The PSA/Rhodia A-DPF system is a closed system, able to reduce diesel particulate to a degree of 99.9 per cent. PSA (Peugeot-Citroen) as a major manufacturer of diesel engines adopted this system in 2001. Manufacturers sourcing diesel engines from PSA, such as Ford, Mazda, Volvo, Mitsubishi, Fiat vans, and BMW for their diesel powered Mini, are also using the Rhodia A-DPF system.

After more than 6 years’ practical experience and with more than 2.5 million vehicles on the road - with zero recalls - the Additive-based Diesel Particulate Filter (A-DPF) with Rhodia’s Eolys™ technology has demonstrated its efficiency, robustness and durability under all driving conditions.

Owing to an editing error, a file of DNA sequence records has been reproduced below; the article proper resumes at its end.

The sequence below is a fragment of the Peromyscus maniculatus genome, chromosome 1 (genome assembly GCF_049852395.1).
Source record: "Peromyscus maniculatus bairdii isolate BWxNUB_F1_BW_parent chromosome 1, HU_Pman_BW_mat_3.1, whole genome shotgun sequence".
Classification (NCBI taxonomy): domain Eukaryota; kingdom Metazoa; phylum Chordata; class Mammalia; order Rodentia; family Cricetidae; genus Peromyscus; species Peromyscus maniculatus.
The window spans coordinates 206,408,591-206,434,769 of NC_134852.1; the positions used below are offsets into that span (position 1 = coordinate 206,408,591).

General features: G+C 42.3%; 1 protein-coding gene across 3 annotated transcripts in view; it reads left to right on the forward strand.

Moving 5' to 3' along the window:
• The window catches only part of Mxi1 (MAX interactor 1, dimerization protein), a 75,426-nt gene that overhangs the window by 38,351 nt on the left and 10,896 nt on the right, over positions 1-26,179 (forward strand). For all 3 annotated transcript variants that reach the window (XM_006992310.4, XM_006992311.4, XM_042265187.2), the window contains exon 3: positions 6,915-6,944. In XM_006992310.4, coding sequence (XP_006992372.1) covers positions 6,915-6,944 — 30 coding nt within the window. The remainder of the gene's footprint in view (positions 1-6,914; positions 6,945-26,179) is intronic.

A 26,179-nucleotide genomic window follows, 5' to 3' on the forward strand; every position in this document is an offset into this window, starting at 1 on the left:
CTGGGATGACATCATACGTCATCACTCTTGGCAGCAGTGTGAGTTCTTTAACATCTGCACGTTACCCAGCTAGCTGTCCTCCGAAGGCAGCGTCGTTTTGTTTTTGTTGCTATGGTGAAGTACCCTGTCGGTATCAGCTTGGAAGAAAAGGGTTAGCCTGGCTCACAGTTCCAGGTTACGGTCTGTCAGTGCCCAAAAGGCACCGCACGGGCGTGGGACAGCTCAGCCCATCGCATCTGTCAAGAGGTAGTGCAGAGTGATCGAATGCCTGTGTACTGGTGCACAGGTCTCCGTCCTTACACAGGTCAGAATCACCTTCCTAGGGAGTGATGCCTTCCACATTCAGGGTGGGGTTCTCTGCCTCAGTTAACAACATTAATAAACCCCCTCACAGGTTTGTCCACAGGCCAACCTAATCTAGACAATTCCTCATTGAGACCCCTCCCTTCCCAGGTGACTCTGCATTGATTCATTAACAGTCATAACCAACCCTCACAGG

It is clear that the closed A-DPF system differs from open retrofit particulate filters. In the Netherlands the Ministry of Environment began a programme on September 12, 2006 subsidising the fitting of diesel particulate filters on older diesel engines. According to the latest statistics, more than 32,000 have been fitted. Volvo was the first in free fitting these open retrofit filters passing the 11,614 mark. Volkswagen overtook them with 14,744 retrofits. The subsidy of € 500 to € 1,500 - according to the size of the engine - is cashed by the fitter. Open retrofit diesel particulate filters as fitted in this programme have been tested by the Dutch technical institute TNO. It was found that a reduction of particulate emission was achieved between 20 and 55 per cent, 44 per cent on average. In many cases this reduction is sufficient to allow access to city zones where only Euro IV engines qualify.